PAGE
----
Many sales people do different things to manage their time more effectively, if you are a reader of this blog you know we think trying to manage time is a bit futile, it is much better to allocate time to specific activities, and then manage those activities within the time allocated.  When we do exercises related to this with our customers we see two things, first people do not see planning as an ongoing part of their routine.  Second, they do not allocate time to the activity.

When you ask sales professionals to list all the things they have to do to be successful, planning is rarely if ever a part of the mix.  You get the usual, selling, prospecting, client care, client management, admin, training, handling emergencies, and loads more, but rarely planning.  When we highlight this we get answers like, “Ya, I plan, but I do it all early in the year and I spend time executing.”  When we point out that by not planning they almost force themselves to be reactive rather than proactive, we hear “I know what you mean, but that’s why we plan things out early in the year and then we are being proactive.

I guess I may buy that if you can show me that you have clear visibility the whole year out, and that your world never changes, requiring you to alter your game plan.  Back to square one, the need to plan.  The reality is that things do change, in both small and large ways, and these changes make part or all of your plan from the beginning of the obsolete as soon as one of these changes occur.  So depending on your sales, you may have to plan weekly or even more often. 

A year is a long time, it is much better to break it down to smaller increments, and frankly weekly seems to work best.  If you can sit down and plan your week based on events from the week before and your objectives moving forward, you can update, revise or scrap your plan based on events.  This does not mean you have to make wholesales changes, or that you need to spend hours each week to rewrite those plans.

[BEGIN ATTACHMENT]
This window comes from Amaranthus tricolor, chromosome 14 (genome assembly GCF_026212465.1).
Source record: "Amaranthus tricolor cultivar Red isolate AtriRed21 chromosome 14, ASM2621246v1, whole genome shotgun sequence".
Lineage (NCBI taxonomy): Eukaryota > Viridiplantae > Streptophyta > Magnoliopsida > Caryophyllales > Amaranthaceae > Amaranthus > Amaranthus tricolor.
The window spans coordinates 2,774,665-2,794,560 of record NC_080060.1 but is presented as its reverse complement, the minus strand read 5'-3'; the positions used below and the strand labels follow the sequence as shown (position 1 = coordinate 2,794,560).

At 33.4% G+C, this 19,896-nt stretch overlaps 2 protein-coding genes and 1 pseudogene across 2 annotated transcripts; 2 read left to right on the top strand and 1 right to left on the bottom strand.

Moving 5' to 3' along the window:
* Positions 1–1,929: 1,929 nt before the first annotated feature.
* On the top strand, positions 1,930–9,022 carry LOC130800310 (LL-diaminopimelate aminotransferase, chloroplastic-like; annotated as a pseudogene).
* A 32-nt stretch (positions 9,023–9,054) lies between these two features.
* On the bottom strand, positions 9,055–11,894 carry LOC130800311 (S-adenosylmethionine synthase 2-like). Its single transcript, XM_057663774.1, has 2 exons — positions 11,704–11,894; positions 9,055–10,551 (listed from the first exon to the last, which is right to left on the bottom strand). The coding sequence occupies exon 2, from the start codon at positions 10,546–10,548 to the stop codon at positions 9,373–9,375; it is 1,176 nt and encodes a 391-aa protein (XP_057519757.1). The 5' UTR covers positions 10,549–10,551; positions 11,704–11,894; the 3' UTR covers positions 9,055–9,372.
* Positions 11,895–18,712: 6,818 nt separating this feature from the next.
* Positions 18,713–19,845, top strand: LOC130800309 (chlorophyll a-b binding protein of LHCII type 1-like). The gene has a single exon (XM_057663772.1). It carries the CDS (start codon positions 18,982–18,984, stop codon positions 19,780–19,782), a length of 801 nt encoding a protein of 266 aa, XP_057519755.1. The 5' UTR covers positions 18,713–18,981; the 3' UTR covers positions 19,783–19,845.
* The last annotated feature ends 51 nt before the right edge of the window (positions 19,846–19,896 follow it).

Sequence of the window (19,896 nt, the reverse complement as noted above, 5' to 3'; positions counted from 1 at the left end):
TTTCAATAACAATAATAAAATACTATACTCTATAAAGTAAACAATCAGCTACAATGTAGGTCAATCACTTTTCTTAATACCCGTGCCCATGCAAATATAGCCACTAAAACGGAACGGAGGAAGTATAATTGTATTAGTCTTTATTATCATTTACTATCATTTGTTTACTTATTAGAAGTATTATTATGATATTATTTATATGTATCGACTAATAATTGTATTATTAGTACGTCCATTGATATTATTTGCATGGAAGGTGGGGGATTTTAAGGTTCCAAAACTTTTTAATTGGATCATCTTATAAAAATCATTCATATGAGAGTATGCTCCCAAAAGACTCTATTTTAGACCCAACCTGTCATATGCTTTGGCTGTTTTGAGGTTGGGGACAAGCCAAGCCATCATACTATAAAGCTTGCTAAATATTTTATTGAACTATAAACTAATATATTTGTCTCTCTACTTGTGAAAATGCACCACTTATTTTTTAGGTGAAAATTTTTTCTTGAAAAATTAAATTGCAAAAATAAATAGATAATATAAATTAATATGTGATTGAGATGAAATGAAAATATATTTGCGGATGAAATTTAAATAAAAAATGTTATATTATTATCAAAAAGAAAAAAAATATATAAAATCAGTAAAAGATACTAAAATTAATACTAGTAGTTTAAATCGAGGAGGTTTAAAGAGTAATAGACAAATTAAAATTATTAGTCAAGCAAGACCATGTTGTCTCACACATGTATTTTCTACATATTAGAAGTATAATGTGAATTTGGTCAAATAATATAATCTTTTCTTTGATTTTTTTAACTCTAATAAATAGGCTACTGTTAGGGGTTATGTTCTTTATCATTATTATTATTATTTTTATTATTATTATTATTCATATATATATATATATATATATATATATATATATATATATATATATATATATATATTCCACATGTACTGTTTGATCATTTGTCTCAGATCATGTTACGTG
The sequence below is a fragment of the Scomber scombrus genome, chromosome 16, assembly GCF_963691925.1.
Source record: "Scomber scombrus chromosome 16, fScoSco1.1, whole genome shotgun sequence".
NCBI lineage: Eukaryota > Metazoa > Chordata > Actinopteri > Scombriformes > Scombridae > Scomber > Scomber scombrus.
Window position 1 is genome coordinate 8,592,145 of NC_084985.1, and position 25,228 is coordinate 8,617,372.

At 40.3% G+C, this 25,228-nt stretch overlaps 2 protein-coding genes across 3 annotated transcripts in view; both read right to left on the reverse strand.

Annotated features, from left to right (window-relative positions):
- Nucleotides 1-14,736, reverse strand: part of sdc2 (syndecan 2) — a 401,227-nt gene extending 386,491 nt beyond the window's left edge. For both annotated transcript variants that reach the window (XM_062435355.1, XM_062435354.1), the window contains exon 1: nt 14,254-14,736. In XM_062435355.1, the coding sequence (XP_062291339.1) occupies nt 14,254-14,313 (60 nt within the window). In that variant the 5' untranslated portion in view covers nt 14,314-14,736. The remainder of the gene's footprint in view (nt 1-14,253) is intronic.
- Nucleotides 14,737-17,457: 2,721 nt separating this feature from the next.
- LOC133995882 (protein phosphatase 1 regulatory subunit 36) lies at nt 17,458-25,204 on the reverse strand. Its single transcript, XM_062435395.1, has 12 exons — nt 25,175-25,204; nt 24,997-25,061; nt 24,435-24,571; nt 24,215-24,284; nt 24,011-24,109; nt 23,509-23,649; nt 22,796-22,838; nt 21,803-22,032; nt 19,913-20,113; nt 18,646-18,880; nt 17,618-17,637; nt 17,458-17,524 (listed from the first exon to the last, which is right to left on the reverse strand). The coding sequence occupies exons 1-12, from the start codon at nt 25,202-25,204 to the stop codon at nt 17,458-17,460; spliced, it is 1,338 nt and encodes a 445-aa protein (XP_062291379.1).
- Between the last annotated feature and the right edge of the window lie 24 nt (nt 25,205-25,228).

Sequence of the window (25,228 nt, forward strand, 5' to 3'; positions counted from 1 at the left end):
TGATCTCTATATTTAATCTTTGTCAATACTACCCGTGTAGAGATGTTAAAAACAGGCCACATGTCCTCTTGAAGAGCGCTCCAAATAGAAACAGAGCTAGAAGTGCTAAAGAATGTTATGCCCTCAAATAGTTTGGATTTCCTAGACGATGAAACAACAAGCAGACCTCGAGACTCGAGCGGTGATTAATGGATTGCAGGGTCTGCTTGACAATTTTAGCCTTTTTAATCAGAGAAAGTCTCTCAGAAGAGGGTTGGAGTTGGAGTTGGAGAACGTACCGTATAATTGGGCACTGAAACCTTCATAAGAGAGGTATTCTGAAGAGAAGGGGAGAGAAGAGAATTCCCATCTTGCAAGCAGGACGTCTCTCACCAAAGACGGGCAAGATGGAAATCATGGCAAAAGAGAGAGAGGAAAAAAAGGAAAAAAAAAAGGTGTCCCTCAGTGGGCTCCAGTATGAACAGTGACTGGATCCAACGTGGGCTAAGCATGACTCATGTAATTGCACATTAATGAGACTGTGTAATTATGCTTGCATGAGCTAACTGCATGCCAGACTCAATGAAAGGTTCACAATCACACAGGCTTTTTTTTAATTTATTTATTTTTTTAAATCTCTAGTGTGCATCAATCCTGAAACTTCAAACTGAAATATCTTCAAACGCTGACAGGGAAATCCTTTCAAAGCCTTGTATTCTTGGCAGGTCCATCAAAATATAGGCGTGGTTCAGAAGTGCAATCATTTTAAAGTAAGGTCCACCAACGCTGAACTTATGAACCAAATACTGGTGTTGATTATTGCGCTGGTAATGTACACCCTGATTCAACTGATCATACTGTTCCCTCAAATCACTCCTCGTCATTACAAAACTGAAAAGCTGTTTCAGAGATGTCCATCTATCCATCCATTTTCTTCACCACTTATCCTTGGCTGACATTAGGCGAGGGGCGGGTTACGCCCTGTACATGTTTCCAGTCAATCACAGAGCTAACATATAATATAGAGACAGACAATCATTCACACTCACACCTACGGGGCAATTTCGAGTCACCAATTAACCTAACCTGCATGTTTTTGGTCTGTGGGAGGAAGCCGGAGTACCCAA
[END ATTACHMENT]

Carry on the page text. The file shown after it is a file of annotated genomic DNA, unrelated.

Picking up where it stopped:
What it does involve is a short amount of time each week to ensure that the premises inherent in your plan are still valid and current, if not, then what needs to be revised.  Once revised what impact does it have on your existing plans and meetings, and will the adjustments be reflected in you calendar and impact other must do activities like prospecting, proposals, etc.

The best thing to do is to ensure that you mark a planning session in your diary every week.  If you have changes to make, you will have the time without taking away from other activities.  Putting it in your calendar will ensure that you do it every week, which is a must; if by chance some weeks you do not require as much time as you earmarked, you can use the time for another activity that’s key to success, like filling your pipeline with real opportunities.

Speaking of planning, it is our plan to deliver better content this year.  To do that we plan to be a bit more predictable in some areas so that we can better explore in other areas.  To that end we will be posting three times a week, Monday’s Sales Exchange, Thursdays, and Saturdays predominantly posting sales tips.  This of course makes it easier for you to plan to set aside 5 minutes each of those days to get your full dose of The Pipeline.

What’s in Your Pipeline?
Tibor Shanto

What's The First Thing?12

As we close off the first decade of the 21st century, I would like to thank everyone for their support throughout 2009.  We’ll be back in 2010 hopefully better than ever and with less grammar errors.  One thing that will change in 2010 is frequency and regularity of postings.  Until further notice we will post Mondays, (Sales Exchange) Thursday and Saturdays.  Of course you can always just subscribe to the RSS feed and we’ll bring it to you, but I know you love the graphics.

As we inch closer to midnight, I’d like to leave you with one question, no, not What’s in Your Pipeline, but what is the first thing you will do in 2010 to make it a great year?

Happy New Year,

Tibor Shanto

Loose Ends11